Trees are 'my universe' but I'm not alone. Many organisms spend their whole lives in and around trees, which is why so many tree species bring substantial biodiversity to where they are planted. However, this benefit can be multiplied by the presence of epiphytes (plants) and lichen that grow on the surface of the tree bark. Plants stacked up on other plants, if you like, all attracting a range of microbes and invertebrates, which then attract bird interest and other wildlife.
I am often asked if mosses or lichen growing on trees are a problem, to which the genuine answer is 'No.’ We have a limited view on what a tree should look like, so any variation is considered a problem.
These 'cling-ons' are not the aggressive Klingons of Star Trek fame, they are vital additions to biodiversity, using the bark of the tree only as a surface to cling to and adding benefits besides biodiversity; like purifying the air you are currently breathing.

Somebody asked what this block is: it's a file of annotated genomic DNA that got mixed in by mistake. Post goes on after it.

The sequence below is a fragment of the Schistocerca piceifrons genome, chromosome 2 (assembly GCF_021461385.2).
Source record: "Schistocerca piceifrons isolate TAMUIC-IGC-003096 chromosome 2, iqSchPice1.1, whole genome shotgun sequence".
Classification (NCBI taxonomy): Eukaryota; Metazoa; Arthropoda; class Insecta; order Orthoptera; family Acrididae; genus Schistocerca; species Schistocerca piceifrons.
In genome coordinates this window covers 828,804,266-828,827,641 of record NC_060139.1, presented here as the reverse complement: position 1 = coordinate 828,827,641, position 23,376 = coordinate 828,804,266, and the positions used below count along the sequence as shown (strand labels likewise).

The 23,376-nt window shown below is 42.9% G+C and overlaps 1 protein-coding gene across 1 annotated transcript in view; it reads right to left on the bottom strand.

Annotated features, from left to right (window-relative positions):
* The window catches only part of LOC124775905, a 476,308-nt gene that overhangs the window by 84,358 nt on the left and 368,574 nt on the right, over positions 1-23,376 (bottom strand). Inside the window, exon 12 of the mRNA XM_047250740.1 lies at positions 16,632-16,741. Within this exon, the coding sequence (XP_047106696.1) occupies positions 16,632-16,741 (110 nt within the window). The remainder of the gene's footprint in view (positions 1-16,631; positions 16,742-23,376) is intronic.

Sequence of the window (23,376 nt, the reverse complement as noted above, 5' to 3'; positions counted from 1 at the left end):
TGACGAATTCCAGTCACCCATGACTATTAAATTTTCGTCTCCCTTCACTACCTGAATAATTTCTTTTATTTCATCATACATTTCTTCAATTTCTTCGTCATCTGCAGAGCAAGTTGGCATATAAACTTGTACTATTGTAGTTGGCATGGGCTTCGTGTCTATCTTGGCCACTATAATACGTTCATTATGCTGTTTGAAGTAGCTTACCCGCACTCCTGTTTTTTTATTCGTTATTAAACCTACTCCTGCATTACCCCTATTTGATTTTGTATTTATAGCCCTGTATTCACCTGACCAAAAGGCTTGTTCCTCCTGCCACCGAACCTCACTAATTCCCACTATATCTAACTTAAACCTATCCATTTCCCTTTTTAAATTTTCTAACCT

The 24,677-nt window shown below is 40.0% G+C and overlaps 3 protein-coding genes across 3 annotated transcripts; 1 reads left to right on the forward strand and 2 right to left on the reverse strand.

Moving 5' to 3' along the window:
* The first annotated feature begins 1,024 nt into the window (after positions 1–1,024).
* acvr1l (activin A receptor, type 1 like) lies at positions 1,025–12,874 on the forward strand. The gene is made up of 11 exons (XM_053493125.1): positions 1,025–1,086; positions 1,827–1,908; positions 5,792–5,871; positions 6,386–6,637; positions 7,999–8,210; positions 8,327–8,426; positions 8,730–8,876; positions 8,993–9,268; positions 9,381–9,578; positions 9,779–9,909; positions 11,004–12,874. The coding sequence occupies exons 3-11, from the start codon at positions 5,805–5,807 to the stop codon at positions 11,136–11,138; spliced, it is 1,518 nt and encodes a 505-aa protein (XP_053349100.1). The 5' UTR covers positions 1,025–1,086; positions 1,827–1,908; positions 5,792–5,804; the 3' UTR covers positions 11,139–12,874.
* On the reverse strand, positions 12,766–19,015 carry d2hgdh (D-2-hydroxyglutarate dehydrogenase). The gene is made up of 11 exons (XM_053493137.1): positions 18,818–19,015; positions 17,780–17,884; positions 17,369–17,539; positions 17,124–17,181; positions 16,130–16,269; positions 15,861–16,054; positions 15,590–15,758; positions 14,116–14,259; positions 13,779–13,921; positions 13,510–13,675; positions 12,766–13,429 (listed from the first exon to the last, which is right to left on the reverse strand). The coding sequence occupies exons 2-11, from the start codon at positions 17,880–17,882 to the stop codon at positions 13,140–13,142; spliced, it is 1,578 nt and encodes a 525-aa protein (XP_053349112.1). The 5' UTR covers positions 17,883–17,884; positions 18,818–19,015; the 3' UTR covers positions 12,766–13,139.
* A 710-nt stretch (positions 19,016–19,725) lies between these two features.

The word 'epiphyte' comes from the Greek, meaning 'an additional plant' or 'one plant on top of another.’ The growth of epiphytes on many trees is a sign of good air conditions and a better natural environment.
I would love to say that this was 'the norm' for trees in my area, but as you get nearer to towns, cities and highways, the range of epiphytes and lichen growing on trees drops radically in quantity and species diversity. This kind of Nature thrives only in very natural and unpolluted places and rarely in urbanized areas. The damage we cause is there to see, in the bare lifeless bark of trees that would otherwise be a whole universe of LIFE.